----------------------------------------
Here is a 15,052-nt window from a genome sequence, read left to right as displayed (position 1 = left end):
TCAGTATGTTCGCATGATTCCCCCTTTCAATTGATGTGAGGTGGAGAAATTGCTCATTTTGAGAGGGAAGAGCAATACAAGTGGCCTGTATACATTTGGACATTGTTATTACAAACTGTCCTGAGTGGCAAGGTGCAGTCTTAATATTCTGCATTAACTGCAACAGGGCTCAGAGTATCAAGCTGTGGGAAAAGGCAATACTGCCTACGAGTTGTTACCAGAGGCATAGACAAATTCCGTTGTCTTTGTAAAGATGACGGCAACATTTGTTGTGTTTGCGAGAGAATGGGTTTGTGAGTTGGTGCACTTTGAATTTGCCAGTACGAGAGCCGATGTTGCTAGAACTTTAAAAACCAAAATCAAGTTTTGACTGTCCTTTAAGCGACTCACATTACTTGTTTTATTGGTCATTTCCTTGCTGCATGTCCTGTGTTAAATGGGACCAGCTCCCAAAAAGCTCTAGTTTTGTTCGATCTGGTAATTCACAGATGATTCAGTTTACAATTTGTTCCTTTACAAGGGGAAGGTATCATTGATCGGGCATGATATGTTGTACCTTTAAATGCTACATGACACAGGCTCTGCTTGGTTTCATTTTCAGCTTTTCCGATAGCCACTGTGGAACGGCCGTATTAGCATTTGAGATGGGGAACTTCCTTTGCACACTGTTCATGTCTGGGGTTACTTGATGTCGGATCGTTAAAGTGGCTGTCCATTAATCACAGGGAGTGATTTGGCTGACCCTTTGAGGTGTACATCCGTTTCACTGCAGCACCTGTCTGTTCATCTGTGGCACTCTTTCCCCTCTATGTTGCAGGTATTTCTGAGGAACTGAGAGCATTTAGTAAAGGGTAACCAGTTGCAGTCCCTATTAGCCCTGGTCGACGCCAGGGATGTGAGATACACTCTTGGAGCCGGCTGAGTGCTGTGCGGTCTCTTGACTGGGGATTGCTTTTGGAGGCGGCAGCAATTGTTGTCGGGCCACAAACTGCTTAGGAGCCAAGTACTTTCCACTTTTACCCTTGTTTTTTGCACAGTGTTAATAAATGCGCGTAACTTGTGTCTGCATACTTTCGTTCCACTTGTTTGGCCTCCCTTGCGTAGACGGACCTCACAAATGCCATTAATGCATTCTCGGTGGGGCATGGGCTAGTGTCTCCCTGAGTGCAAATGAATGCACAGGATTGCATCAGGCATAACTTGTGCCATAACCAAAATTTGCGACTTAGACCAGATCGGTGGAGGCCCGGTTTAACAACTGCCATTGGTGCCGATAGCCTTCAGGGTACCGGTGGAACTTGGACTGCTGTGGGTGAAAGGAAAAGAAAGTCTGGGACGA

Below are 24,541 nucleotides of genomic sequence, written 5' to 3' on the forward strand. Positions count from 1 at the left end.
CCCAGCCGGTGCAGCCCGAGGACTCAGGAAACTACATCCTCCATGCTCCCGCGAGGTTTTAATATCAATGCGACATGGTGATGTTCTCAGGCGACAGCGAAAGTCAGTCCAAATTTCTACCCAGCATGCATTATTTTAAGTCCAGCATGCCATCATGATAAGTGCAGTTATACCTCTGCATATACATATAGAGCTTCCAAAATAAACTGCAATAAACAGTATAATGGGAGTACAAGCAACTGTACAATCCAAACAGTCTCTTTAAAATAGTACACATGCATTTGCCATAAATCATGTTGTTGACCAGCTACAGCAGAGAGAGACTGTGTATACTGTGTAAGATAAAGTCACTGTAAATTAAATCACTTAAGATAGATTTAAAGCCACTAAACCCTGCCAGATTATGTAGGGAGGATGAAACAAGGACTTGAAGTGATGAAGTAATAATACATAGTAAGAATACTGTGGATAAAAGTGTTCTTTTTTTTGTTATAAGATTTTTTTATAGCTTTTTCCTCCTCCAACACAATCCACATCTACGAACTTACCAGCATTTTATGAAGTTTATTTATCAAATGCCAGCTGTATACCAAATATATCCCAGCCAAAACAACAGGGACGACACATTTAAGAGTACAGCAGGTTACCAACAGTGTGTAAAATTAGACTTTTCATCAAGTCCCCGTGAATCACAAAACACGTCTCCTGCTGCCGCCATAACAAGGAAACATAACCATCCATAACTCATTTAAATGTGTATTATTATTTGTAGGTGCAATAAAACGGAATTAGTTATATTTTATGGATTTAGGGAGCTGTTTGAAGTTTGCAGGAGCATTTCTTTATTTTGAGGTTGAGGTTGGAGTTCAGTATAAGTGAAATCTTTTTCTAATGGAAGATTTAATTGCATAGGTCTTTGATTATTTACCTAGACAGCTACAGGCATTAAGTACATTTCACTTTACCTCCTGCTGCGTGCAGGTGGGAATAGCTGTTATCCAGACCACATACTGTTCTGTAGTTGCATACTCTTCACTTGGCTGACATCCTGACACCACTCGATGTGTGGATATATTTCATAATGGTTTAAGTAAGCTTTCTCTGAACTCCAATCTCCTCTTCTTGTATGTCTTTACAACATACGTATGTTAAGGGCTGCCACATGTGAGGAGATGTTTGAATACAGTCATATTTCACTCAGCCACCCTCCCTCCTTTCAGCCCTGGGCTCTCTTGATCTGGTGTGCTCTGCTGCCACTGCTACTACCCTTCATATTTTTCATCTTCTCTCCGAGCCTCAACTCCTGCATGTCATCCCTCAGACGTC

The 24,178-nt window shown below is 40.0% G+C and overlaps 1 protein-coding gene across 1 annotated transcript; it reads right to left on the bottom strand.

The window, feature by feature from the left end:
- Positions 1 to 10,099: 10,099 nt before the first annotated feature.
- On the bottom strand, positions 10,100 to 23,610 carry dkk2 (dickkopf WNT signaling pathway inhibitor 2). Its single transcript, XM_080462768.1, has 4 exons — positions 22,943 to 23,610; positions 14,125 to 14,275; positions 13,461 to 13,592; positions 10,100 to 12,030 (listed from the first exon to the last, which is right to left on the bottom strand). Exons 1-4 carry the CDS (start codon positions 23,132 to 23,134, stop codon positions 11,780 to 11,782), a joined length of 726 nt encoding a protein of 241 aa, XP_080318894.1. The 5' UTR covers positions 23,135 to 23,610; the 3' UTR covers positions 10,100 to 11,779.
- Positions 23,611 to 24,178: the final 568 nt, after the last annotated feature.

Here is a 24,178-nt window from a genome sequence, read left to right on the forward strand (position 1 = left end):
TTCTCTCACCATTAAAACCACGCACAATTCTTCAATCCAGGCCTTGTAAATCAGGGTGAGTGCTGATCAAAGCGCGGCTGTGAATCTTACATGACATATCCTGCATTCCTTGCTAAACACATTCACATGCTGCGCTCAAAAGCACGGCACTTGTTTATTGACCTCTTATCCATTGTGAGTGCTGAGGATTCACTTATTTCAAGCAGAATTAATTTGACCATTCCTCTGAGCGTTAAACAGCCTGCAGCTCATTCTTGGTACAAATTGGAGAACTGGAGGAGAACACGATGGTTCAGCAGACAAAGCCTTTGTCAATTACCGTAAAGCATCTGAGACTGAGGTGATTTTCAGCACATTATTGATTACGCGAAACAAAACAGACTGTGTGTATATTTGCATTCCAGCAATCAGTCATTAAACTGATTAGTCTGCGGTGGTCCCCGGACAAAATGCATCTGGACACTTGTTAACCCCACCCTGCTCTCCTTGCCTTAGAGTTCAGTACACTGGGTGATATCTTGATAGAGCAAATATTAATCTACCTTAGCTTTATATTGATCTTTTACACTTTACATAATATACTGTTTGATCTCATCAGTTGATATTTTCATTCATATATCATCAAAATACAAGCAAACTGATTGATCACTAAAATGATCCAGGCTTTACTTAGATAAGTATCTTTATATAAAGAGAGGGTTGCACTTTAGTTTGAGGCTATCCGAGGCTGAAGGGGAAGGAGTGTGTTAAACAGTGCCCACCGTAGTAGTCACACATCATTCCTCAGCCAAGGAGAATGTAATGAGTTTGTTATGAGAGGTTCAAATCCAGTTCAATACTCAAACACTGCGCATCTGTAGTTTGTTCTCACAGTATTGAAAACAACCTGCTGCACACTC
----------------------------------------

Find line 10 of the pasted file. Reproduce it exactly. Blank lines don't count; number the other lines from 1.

Here is a 24,178-nt window from a genome sequence, read left to right on the forward strand (position 1 = left end):